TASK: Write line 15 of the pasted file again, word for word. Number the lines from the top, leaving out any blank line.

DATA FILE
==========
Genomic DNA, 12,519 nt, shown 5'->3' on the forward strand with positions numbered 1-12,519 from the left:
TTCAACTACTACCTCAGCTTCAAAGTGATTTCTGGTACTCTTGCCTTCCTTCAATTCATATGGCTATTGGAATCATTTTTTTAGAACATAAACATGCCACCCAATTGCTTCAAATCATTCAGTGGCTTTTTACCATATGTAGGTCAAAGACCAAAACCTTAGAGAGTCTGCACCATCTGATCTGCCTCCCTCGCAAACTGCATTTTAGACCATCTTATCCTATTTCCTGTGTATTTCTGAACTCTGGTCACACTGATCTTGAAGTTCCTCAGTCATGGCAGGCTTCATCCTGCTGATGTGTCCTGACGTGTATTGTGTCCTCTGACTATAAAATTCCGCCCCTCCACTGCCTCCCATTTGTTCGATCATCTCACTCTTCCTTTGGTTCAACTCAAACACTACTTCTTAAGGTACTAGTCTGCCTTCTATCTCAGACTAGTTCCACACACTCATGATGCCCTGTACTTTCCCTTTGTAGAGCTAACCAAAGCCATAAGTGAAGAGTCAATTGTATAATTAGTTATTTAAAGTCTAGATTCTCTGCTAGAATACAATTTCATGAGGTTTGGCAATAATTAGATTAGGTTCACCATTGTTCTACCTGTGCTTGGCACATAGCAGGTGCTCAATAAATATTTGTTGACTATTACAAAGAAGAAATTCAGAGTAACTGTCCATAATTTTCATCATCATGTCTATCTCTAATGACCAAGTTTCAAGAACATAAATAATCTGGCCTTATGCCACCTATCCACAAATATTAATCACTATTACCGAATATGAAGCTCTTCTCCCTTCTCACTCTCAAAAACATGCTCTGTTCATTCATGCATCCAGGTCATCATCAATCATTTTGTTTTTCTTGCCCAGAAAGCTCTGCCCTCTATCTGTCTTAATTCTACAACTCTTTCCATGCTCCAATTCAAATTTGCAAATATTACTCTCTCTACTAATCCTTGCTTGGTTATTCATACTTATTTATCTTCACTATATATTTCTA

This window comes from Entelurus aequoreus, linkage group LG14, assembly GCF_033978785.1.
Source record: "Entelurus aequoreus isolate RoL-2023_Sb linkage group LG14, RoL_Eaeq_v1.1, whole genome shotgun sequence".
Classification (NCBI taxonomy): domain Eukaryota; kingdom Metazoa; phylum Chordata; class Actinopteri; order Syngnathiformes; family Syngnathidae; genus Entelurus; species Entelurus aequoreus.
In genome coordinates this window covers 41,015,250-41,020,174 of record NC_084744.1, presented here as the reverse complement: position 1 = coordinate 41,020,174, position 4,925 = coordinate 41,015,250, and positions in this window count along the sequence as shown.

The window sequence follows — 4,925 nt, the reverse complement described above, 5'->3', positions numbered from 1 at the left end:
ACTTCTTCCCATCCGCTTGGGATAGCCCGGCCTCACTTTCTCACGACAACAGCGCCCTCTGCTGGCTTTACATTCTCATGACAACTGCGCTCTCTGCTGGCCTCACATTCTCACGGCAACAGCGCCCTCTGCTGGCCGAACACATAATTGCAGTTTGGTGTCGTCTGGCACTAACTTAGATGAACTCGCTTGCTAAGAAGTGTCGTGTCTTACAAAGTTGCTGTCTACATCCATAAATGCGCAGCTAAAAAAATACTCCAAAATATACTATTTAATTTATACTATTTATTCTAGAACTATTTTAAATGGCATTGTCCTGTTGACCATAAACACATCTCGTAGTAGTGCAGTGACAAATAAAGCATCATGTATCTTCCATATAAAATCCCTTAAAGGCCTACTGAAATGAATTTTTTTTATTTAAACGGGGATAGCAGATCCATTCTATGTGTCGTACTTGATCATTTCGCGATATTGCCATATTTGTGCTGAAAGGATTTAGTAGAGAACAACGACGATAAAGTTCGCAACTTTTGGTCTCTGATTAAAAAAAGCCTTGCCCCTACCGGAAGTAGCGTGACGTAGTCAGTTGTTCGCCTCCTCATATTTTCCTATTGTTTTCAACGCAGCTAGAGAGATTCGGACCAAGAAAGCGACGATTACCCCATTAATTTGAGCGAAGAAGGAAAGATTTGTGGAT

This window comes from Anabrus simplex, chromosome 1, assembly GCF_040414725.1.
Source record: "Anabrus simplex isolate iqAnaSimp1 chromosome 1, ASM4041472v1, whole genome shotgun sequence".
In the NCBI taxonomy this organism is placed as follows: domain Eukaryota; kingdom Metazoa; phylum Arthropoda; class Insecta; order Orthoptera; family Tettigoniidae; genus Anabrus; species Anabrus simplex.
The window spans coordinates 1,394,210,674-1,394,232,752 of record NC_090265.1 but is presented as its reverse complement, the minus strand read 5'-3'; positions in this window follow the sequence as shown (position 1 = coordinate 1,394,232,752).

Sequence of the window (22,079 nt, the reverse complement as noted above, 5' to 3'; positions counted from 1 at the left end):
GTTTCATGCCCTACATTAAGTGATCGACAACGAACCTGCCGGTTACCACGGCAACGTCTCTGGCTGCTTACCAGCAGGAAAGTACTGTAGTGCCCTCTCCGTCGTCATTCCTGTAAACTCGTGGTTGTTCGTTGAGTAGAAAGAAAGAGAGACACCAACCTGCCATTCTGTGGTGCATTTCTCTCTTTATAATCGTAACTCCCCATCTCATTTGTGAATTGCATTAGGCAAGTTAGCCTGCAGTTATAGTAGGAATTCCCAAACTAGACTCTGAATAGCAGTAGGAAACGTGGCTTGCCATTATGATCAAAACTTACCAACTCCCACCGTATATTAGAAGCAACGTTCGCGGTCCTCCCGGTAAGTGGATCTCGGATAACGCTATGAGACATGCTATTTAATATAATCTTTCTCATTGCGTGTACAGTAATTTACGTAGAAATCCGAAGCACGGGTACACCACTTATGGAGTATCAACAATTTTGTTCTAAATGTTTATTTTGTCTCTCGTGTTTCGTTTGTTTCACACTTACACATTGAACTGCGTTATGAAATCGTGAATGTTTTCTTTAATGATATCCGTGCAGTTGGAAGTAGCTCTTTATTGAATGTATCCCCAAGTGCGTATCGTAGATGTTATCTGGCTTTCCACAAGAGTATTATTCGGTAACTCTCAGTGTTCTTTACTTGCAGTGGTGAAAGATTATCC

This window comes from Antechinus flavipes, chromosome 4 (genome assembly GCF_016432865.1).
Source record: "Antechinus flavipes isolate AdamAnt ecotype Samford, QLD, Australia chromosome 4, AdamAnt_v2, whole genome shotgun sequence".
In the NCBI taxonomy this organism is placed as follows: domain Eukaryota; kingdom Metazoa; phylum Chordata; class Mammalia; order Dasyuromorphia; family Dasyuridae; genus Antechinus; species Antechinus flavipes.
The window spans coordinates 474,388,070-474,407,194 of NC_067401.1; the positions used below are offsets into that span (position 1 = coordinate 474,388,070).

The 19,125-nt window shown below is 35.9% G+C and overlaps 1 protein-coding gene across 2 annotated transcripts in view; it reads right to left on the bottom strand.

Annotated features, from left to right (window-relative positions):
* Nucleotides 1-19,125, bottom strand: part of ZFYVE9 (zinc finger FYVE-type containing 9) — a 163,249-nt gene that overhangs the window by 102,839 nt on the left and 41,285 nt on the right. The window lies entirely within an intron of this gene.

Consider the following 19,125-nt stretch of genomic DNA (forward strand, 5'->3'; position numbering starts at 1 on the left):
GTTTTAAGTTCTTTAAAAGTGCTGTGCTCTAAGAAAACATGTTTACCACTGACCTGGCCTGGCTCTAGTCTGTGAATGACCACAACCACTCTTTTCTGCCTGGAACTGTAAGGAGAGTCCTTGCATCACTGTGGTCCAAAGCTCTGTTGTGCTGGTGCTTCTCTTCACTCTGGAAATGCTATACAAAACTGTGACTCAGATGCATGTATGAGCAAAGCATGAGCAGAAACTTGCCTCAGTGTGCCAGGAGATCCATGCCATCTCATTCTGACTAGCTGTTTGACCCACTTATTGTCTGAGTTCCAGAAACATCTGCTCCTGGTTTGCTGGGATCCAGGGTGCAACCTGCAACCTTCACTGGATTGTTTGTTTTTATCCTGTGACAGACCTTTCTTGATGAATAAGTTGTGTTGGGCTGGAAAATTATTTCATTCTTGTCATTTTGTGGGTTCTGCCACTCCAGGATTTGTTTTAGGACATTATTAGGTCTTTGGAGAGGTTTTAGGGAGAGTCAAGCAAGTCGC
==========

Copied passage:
This window comes from Antechinus flavipes, chromosome 4 (genome assembly GCF_016432865.1).